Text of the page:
@JG2704 - being behind in the series, 5 bowlers is more of a must, however, against the bowling line up the Saffas have, I think 5 batsmen is a batting resourse too little (understand the concept of 5 batsmen MAYBE valuing their wicket more).

Posted by JG2704 on (August 1, 2012, 8:44 GMT)

@zenboomerang on (August 01 2012, 05:57 AM GMT) - Not sure. Sunshine and showers is the forecast. Would definitely have 5 bowlers in there. Not sure if the pitch takes spin etc and how hampered Swann is.

Posted by paps123 on (August 1, 2012, 6:12 GMT)

Modern captaincy is about winning through Back Door rather than taking the opposition head on. Teams are willing to play aggressive with the bat but not with the ball even in helpful conditions. Clarke and Jayawardena are definitely better than others, while others seem to be robots on the field with very little difference between them. In one day cricket, it seems captains are willing to lose the match in the 47th over by playing defensive rather than attack and if at all lose in the 40th over, that way atleast giving yourself a chance when you don't score 300 runs. Strauss can't be blamed alone, however, Ian is bang on when he says Smith's captaincy is much improved with Tahir around.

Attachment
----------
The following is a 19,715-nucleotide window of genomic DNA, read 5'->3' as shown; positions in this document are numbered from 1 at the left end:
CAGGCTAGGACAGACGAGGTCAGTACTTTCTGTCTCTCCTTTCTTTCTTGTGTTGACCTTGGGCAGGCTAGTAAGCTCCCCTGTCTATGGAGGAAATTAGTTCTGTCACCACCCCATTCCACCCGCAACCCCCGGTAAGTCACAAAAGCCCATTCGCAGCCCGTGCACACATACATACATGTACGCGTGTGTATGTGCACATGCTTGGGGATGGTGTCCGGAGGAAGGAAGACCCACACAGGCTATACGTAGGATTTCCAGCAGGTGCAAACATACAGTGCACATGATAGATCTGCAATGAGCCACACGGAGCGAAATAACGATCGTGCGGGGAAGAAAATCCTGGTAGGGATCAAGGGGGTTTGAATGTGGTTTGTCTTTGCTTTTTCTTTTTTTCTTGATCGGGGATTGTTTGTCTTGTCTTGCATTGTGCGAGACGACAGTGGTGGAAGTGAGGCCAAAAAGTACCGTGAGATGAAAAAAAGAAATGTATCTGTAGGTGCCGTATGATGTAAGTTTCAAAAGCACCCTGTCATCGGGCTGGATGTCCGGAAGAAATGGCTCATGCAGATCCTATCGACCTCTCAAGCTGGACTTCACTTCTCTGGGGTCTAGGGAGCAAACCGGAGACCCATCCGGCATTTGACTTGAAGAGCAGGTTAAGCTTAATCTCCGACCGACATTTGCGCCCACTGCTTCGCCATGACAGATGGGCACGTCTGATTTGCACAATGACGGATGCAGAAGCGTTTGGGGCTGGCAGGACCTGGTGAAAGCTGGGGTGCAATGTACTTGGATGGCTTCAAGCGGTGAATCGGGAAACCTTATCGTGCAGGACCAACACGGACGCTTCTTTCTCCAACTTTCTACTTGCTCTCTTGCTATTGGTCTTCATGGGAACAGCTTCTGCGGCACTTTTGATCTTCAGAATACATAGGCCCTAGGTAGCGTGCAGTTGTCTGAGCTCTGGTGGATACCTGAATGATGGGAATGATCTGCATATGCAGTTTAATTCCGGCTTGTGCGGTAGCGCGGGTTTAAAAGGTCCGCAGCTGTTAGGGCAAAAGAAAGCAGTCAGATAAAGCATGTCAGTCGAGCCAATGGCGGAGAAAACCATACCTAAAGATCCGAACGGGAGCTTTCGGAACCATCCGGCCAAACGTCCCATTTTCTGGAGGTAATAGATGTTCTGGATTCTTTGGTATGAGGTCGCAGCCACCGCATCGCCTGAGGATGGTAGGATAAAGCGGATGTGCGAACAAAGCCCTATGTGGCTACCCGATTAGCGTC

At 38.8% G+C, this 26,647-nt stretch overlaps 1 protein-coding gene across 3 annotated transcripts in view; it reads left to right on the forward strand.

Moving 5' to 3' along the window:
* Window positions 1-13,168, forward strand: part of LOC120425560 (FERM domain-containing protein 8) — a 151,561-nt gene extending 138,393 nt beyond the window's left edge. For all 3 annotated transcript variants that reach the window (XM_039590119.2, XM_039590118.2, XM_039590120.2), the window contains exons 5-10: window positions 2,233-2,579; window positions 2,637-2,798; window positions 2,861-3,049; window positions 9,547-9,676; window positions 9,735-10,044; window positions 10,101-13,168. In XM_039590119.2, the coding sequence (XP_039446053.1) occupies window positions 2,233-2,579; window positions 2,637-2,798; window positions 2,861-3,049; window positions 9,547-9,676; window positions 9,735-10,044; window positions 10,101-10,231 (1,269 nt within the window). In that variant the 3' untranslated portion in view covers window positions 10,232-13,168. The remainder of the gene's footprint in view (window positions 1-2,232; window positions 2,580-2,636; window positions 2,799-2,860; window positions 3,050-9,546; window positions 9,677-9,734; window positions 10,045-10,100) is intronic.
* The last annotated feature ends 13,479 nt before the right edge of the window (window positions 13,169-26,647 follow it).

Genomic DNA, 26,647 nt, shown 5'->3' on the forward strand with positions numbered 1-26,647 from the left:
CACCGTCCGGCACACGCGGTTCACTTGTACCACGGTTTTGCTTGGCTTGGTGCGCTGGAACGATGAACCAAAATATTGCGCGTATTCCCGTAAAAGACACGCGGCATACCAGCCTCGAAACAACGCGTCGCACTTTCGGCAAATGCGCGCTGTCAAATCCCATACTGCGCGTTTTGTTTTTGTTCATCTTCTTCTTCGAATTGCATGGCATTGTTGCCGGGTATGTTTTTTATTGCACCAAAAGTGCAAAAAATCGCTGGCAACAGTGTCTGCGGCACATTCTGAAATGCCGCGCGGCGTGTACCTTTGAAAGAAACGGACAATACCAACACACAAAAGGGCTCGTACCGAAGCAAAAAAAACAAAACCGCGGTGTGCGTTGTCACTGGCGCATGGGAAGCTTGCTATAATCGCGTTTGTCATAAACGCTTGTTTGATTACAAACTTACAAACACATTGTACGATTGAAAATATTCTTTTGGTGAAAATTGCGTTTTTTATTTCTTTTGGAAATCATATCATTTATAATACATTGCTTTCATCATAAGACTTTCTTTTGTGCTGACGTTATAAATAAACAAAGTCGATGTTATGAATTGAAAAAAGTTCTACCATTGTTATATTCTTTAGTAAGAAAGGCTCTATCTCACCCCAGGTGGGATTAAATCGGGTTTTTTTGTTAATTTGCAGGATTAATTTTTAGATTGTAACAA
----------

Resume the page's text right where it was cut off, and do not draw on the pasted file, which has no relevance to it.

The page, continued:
Posted by zenboomerang on (August 1, 2012, 5:57 GMT)

@JG2704... Just wondering, what with the weather looking poor if you would drop the spinner from this match - with Thur/Fri looking good for 2 sessions each & Sat, Sun, Mon looking wet... Should be cloudy with good swing in these conditions & would suit the Saffa's with their 4 pace bowlers (Kallis) - I feel both teams need to be aggressive in their approach to this match with delays very likely & time lost...

Posted by ifrakurshid on (July 31, 2012, 17:26 GMT)


Posted by JG2704 on (July 31, 2012, 8:02 GMT)

@landl47 on (July 30 2012, 18:09 PM GMT) If Eng must drop a bowler to make way for Finn I wonder if it should be Broad rather than Bres. It pains me to say this as Broad is probably my favourite Eng player.I feel 6/1/4 probably signals Eng's defensive mindset which would not be so bad if it actually worked but every time we've needed our number 6 to make runs he has failed.5/1/5 is a no brainer for me - not even a gamble - as we're not in reality taking anything away from the batting depth and there's always a chance that it might make our top 5 value their wickets more. I think we can win this 2nd test but only with 5/1/5 and there's no point in having a defensive mindset for matches we MUST win